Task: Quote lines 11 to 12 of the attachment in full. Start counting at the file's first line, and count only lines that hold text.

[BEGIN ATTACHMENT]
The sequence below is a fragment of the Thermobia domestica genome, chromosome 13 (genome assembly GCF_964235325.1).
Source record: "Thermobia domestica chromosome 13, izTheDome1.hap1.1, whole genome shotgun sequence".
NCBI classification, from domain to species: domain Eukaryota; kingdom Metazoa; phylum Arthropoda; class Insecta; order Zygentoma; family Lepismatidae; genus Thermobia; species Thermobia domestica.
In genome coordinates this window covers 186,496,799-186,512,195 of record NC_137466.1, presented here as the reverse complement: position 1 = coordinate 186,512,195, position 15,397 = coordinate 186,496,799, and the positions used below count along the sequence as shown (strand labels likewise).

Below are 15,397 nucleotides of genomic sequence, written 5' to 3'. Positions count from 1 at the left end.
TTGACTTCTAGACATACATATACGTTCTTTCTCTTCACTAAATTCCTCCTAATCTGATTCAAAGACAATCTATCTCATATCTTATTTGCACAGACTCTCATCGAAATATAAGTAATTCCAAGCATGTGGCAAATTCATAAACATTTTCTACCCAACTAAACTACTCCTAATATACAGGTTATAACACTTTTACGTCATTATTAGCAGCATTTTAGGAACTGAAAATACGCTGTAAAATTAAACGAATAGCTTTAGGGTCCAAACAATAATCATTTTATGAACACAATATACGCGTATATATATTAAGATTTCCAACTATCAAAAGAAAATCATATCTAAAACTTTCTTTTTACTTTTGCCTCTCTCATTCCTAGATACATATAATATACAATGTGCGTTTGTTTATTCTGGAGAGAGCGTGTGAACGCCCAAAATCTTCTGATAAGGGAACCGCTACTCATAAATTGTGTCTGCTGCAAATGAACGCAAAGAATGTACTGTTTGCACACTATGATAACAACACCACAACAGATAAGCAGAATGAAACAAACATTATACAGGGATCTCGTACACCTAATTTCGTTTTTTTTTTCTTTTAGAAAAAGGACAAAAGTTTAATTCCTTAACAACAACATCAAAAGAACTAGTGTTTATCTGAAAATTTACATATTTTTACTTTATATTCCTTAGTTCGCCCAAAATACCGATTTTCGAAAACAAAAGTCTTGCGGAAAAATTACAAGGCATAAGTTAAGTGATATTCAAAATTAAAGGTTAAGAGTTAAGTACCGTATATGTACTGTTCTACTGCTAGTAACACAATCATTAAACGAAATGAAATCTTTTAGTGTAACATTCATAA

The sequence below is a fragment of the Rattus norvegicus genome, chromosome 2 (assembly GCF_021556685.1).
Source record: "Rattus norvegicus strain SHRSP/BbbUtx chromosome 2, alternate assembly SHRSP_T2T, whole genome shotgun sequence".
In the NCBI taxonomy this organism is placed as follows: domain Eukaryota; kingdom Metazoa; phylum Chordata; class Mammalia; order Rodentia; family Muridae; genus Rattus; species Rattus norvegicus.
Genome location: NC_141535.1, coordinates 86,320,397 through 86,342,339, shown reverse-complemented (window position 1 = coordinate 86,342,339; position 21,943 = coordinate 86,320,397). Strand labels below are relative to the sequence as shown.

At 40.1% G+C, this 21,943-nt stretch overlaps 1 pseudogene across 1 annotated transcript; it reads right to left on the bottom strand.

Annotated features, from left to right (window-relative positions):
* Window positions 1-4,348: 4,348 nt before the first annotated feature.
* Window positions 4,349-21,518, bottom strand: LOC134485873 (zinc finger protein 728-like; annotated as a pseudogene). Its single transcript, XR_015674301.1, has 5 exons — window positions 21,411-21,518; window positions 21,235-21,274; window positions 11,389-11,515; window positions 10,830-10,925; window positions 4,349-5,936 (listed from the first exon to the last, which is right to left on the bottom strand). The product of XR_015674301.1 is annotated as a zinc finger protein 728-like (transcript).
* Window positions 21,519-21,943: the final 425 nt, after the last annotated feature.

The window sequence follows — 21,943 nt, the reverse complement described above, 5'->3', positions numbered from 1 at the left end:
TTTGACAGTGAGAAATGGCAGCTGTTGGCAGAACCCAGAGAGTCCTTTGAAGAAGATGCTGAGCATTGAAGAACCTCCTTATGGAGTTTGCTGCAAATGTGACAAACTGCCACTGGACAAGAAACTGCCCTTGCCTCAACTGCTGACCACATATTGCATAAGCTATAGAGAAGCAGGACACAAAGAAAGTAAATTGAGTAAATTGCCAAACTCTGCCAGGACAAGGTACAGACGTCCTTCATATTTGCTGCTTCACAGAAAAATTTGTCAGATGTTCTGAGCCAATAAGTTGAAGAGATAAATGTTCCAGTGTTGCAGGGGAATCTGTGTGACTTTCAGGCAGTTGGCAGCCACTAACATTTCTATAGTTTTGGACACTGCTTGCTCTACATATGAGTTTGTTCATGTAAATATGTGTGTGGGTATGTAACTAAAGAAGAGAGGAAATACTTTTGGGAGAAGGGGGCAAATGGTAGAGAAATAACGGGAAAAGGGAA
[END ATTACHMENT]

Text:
At 40.1% G+C, this 21,943-nt stretch overlaps 1 pseudogene across 1 annotated transcript; it reads right to left on the bottom strand.

Annotated features, from left to right (window-relative positions):